Jamaica: immigration guide

Parent Category: ROOT Published: Monday, 21 March 2022 Print
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Moving to Jamaica: full relocation guide

Are you thinking of moving to Jamaica? You are going to need a ton of things such as a visa, valid passport, insurance…and this guide. Famous for its reggae music and alluring colors, it is an island nation with quite several appeals.

Located on the Mediterranean Sea of the Atlantic Ocean, the island is rich with wild mountains, rainforests, heritage, and reef-lined beaches. To boost its economy, it keeps developing its market to accommodate highly skilled ex-pats looking for employment and initiating policies to attract investors. The service sector is the main contributor to the Island’s GDP, the Caribbean island being a popular tourist destination for millions of ex-pats from across the world.

 

Visa types

A foreigner interested in working or living in Jamaica may require a visa depending on the home country, purpose, and duration of stay.  Citizens from certain countries may visit and stay here for up to 30 days or more without a visa, provided they have valid passports.

 

Study visa

This visa is for students accepted into any Jamaican-based educational institution. It is usually valid for the duration of the course, and such a student can apply for a work permit. To apply, you have to provide a sponsor’s bank statement and admission letter from a legal university.

 

Business visa

This visa covers the duration of stay for business owners with companies here and foreign partners on business meetings. If you are a citizen from a commonwealth country, you can travel without this visa provided your stay is short. During the application, you have to submit the host details and invitation letter with the purpose of the visit clearly stated.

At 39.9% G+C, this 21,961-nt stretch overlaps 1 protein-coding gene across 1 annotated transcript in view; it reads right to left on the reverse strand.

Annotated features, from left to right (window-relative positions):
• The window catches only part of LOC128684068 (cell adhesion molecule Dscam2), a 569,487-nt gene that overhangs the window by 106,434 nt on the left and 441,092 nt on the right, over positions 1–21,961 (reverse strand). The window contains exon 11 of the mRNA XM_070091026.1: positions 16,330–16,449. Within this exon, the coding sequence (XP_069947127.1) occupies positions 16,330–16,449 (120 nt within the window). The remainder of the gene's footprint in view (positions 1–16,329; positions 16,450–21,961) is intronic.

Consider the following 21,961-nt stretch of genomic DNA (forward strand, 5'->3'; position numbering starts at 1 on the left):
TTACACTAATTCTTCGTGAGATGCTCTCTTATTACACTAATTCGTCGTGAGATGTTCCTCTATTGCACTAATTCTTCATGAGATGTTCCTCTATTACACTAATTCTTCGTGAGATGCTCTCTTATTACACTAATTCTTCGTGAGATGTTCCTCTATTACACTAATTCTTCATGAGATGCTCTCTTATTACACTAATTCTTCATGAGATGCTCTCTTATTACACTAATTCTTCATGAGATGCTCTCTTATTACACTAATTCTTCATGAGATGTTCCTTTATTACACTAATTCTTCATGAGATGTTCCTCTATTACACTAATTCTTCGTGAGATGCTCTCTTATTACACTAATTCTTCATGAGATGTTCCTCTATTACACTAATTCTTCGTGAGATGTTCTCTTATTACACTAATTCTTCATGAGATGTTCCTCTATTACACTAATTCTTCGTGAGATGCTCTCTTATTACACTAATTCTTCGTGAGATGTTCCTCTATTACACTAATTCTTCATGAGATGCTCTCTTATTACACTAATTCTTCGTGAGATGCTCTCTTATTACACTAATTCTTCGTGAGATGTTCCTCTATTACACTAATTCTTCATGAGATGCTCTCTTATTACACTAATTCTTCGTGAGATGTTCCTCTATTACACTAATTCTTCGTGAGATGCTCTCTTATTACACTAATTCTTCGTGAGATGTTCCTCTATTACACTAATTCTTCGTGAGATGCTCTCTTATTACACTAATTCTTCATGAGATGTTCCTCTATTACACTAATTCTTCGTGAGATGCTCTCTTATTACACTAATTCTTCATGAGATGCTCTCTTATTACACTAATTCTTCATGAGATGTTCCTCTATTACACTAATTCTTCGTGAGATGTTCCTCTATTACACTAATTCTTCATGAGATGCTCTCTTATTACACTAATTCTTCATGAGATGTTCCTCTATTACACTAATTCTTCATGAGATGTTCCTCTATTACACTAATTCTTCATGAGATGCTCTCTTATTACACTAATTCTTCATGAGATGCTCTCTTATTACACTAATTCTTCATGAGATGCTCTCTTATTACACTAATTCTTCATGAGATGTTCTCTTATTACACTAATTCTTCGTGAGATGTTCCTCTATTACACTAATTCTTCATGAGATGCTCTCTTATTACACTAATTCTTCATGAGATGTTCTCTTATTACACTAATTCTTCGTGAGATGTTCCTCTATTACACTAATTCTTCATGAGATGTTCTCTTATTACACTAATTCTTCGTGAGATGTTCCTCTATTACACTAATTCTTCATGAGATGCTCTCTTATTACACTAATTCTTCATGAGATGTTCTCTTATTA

Transit visa

For foreigners traveling to other countries and having to stop in Jamaica, the Transit visa is essential regardless of the duration of stay. To apply, submit your flight reservation and valid visa to the embassy before traveling. 

 

Work visa

For this type of visa, you must have an offer of employment before applying at the embassy. After arrival, you have to apply to the Ministry of Labour and Social Security (MLSS) for a work permit as a Commonwealth citizen. US citizens however have to apply for a work permit first before a work visa. A work visa grants ex-pat access to live and work here. The visa is valid for the duration of the job contract.

 

Tourist visa

This grants you access to live here for a limited duration if you are not a national from the countries that do not require a visa on entry. You can stay up to 60 days with a tourist visa. To apply, you will need to provide a valid passport, bank statement, and other documents at the embassy in your country of residence.

 

white and blue bus near palm tree under blue sky during daytime

 

Permanent residence

With this permit, an ex-pat can live and work here without restricted duration, without applying for a work permit or citizenship. A permanent permit allows an ex-pat to live for a while, but it does not automatically make them legal citizens with all rights as native citizens. It takes up to 6 months to be issued a permanent permit and even at that, certain conditions must be met.

 

How to apply

A non-Jamaican resident can apply for a permit if he or she falls into any of the listed categories:

  • Worked for more than 3 years
  • retired national who wishes to retire in Jamaica
  • married to a Jamaican national
  • depends on a Permanent Resident holder
  • Previously held Unconditional Landing status by marriage to a Jamaican

 

Requirements

To move abroad, a foreigner requires a visa. There are certain requirements to be met to obtain one. They include: 

  • A signed and completed Visa Application Form
  • One passport photograph
  • A Valid Passport
  • Flight itinerary 
  • Proof of sufficient funds to cover the visit.
  • Bank Statement from the individual or organization for a sponsored trip 
  • If self-employed, evidence of your registered business
  • If sponsored by a legal resident, a copy of his or her valid passport

A pile of passports with visa stamps.

Businessman standing in the airport, waiting for hif flight.

Backpacker looking at a sunrise from the mountain.

Sunny beach on a tropical island.